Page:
A Malaysian woman and her four-year-old Irish born daughter have won their High Court challenge over a finding the mother had not met certain residency requirements, leading to the child's Irish passport being cancelled.
The matter must be reconsidered by the Minister for Justice in line with the findings of Mr Justice Max Barrett.
He found a "fundamental error" in the failure of a March 2019 decision by the Minister to address arguments that the woman, who, as a dependant of her husband, had stamp 3 residency here on dates from 2010 should, despite their separation, have continued to hold the stamp 3 permit.
A stamp 3 permit arises from being a dependant of a person with stamp 4 status, which entitles them to reside and work here.
The woman and her husband remain married but are no longer together.
She has been in a relationship for some years with another man who is the father of her daughter born in January 2018.
The child's passport issued in April 2018 on the basis the mother, as required under the Irish Nationality and Citizenship Act, was lawfully resident here for three of the four years before the birth.
The Minister for Foreign Affairs (MFA) later cancelled the passport as issued in error because the reckonable residency requirements had not been met by the mother.
The mother was here on stamp 3 permits on certain dates from 2010. She was on stamp 2 permits (for education/study purposes) on dates from January 2014 into July 2015 after which she had stamp 3 permits on dates up to June 2018.
Her solicitors wrote to the MFA in September 2018 stating her marriage was in some difficulty in 2012 as a result of which her husband would not attend the Garda National Immigration Bureau with her.
That led to her being refused stamp 3 permission and she got a stamp 2 permit on the basis of being a student at an education institution from March 2012 to July 2015.
She claimed the stamp 3 refusal was an error because her husband was still resident and working here and she was in 2012 still here as his dependant.
Following what the judge described as a "temporary rekindling" of her marital relationship, she got a stamp 3 permit from July 2016.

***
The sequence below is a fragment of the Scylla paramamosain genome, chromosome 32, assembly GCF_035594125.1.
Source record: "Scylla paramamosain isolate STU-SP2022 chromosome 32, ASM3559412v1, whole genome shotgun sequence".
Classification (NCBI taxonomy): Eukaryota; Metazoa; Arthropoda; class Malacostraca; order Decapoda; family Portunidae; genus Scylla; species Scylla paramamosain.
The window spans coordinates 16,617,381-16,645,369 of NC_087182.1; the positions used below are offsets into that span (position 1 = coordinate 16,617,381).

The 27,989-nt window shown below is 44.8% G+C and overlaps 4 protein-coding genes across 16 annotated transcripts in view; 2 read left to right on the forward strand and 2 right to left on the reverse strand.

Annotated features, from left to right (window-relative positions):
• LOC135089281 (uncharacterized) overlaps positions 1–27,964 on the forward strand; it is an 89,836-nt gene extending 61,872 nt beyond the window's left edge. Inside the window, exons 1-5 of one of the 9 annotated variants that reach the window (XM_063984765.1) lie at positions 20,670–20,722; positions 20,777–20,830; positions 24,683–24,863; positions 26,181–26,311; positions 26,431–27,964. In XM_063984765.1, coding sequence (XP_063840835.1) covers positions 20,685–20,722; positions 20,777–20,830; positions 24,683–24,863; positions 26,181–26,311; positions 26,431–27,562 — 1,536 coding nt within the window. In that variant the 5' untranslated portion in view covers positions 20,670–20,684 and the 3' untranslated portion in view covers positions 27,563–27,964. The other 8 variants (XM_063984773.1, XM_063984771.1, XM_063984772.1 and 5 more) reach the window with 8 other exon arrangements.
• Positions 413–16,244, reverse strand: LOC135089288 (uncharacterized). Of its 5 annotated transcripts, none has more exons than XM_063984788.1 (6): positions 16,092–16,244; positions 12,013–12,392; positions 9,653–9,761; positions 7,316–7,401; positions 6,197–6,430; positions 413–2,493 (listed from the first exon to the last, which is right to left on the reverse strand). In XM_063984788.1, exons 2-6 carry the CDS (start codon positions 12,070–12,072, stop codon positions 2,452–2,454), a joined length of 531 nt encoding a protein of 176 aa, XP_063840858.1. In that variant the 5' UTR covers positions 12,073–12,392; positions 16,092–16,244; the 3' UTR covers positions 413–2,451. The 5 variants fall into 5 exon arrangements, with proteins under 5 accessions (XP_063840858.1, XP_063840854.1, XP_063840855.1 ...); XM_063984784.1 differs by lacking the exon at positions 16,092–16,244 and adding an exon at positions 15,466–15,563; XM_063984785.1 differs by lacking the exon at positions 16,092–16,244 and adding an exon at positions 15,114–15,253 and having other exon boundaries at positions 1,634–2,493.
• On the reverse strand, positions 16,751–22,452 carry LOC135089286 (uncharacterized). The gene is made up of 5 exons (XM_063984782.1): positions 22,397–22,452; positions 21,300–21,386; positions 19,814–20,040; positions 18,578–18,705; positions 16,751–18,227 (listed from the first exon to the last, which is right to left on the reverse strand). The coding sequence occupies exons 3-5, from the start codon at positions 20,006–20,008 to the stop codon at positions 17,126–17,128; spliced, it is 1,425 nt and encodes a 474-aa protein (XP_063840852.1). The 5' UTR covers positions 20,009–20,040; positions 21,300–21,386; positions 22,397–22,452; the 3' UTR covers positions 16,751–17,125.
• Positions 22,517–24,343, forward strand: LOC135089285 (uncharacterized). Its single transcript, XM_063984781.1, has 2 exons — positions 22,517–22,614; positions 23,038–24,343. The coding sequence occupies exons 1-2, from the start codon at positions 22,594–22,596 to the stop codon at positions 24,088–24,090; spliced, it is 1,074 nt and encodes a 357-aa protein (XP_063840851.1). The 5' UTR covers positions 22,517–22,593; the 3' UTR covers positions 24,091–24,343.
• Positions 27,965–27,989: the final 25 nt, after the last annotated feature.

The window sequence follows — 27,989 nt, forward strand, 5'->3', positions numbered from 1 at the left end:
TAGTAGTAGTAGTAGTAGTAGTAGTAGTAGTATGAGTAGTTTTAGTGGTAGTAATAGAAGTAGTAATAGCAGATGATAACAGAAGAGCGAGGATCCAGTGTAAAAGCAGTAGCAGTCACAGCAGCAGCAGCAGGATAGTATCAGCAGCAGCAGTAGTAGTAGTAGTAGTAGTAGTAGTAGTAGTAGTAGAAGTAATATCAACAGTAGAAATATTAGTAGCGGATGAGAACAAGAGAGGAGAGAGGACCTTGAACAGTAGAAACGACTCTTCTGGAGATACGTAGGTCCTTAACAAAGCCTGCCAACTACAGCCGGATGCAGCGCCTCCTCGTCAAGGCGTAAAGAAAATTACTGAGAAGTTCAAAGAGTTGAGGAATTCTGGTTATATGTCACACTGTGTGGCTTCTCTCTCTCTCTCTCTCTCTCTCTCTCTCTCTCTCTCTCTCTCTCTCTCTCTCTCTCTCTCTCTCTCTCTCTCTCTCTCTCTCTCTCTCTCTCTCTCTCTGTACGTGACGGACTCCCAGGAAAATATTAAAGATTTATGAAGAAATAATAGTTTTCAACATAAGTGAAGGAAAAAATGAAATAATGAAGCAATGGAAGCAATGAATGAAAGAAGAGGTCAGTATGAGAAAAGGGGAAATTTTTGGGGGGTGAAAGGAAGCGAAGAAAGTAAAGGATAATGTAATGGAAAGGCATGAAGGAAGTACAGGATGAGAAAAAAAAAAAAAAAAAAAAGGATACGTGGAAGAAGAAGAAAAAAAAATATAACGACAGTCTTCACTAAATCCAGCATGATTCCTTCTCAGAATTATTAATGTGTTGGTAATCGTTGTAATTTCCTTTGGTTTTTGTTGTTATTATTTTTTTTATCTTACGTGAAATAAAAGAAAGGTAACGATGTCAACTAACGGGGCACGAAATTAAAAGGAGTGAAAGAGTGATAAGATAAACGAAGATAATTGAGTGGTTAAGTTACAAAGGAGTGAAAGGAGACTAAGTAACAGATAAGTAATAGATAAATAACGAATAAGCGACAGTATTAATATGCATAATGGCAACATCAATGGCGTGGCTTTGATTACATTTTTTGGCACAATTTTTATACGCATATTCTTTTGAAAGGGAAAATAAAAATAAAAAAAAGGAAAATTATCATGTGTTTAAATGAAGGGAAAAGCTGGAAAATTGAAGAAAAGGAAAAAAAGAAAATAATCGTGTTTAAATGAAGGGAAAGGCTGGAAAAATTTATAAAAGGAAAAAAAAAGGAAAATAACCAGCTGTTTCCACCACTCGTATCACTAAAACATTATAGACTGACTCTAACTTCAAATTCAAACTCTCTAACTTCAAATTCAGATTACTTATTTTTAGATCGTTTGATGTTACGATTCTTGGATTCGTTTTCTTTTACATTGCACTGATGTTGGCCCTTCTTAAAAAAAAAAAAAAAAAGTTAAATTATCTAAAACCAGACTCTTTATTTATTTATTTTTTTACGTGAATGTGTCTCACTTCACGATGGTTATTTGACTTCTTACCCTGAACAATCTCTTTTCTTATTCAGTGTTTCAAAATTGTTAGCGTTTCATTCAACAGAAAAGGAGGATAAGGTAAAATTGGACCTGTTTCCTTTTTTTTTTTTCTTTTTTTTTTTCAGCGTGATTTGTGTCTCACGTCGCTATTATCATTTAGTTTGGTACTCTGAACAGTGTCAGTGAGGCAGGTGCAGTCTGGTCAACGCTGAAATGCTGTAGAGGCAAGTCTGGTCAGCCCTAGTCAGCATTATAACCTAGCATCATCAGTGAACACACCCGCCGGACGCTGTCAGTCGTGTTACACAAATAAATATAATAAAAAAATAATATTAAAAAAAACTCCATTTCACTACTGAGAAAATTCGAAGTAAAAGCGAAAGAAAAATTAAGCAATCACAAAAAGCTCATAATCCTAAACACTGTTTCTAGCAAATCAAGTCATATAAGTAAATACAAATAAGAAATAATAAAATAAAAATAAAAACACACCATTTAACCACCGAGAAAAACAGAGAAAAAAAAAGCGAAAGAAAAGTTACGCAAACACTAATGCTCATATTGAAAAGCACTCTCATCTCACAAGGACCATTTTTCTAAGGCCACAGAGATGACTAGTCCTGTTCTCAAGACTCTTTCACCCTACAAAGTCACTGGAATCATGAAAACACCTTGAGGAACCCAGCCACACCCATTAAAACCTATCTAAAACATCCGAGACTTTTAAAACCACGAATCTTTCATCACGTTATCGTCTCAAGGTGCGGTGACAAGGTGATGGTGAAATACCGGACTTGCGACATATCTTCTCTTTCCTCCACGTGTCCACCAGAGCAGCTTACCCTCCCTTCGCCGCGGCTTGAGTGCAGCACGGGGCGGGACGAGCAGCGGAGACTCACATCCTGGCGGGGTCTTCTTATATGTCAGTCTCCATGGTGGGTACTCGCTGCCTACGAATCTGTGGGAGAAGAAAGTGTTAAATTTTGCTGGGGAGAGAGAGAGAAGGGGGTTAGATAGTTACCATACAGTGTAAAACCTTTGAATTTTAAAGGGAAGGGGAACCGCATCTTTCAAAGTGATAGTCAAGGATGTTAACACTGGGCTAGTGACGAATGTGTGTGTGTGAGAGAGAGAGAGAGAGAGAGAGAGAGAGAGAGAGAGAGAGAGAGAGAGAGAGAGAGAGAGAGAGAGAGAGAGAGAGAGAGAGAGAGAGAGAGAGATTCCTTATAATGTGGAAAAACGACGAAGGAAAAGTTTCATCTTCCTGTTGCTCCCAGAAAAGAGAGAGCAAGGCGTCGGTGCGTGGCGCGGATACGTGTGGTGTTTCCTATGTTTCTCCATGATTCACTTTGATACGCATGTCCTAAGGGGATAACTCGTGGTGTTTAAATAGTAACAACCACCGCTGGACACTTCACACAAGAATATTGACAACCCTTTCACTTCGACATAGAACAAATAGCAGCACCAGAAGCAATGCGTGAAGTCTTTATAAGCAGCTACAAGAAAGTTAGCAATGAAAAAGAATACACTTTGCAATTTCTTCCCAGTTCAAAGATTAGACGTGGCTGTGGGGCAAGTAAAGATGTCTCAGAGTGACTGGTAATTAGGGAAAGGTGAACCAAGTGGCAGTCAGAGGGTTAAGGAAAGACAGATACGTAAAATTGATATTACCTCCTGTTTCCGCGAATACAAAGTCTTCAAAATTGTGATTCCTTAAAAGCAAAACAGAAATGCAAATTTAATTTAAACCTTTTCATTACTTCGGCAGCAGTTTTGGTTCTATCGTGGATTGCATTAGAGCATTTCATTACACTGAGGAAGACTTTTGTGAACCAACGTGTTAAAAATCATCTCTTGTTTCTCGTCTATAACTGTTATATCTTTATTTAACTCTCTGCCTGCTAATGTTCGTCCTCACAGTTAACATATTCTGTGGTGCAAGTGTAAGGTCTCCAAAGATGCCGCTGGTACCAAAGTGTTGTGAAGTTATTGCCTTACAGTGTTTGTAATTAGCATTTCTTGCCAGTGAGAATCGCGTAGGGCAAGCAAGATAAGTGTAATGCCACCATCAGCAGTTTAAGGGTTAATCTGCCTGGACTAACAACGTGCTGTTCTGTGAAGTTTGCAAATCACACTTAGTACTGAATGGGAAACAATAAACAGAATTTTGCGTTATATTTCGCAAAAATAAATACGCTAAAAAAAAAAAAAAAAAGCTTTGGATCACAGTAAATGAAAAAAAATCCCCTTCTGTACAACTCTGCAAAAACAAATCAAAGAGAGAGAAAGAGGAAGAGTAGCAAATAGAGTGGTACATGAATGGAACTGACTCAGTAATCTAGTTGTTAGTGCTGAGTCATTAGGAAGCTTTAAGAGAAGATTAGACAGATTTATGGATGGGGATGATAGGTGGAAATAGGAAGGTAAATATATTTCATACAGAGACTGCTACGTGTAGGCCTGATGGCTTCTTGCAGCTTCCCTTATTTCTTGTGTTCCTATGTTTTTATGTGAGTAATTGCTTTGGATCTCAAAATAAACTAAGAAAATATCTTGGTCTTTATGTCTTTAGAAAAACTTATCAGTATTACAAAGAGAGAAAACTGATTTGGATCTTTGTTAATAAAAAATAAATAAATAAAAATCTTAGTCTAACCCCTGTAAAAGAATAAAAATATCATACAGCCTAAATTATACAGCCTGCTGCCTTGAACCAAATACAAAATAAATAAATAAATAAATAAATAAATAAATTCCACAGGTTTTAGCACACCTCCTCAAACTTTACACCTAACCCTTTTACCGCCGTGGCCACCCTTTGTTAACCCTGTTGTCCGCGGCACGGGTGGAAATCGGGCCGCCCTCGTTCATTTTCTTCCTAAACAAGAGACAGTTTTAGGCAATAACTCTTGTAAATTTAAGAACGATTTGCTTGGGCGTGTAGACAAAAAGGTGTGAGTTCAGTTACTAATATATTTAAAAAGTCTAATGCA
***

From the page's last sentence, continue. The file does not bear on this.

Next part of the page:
The MFA concluded, in the absence of evidence from the Department of Justice she was able to show an anterior entitlement to Irish citizenship, she had no entitlement to an Irish passport.
Mr Justice Barrett said that conclusion by the MFA was correct and described as "strikingly reasonable" the MFA's indication, if her stamp 2 was changed to stamp 3 by the Dept of Justice, he would consider a new passport application.
The MFA did not adopt an unreasonable procedure or breach fair procedures in how the matter was handled by his Department, he found.
However, there was a "fundamental error" in the March 2019 decision by the Minister for Justice that his Department could not confirm the woman met the residency requirements, the judge held. There was failure to engage with the key issues raised by the woman's solicitors, to address the consequences arising from her separation and whether she could return to the MFA with an altered stamp status.
Addressing claims the woman had not been candid with the immigration authorities in June 2012 about her relationship status, the judge said the court "has no idea" when exactly her dependency on her husband ceased and he also noted she had denied any wrongdoing. While she may have "some explaining to do" when matters go back to the Minister for Justice, the March 2019 decision should be quashed and the matter reconsidered, he held.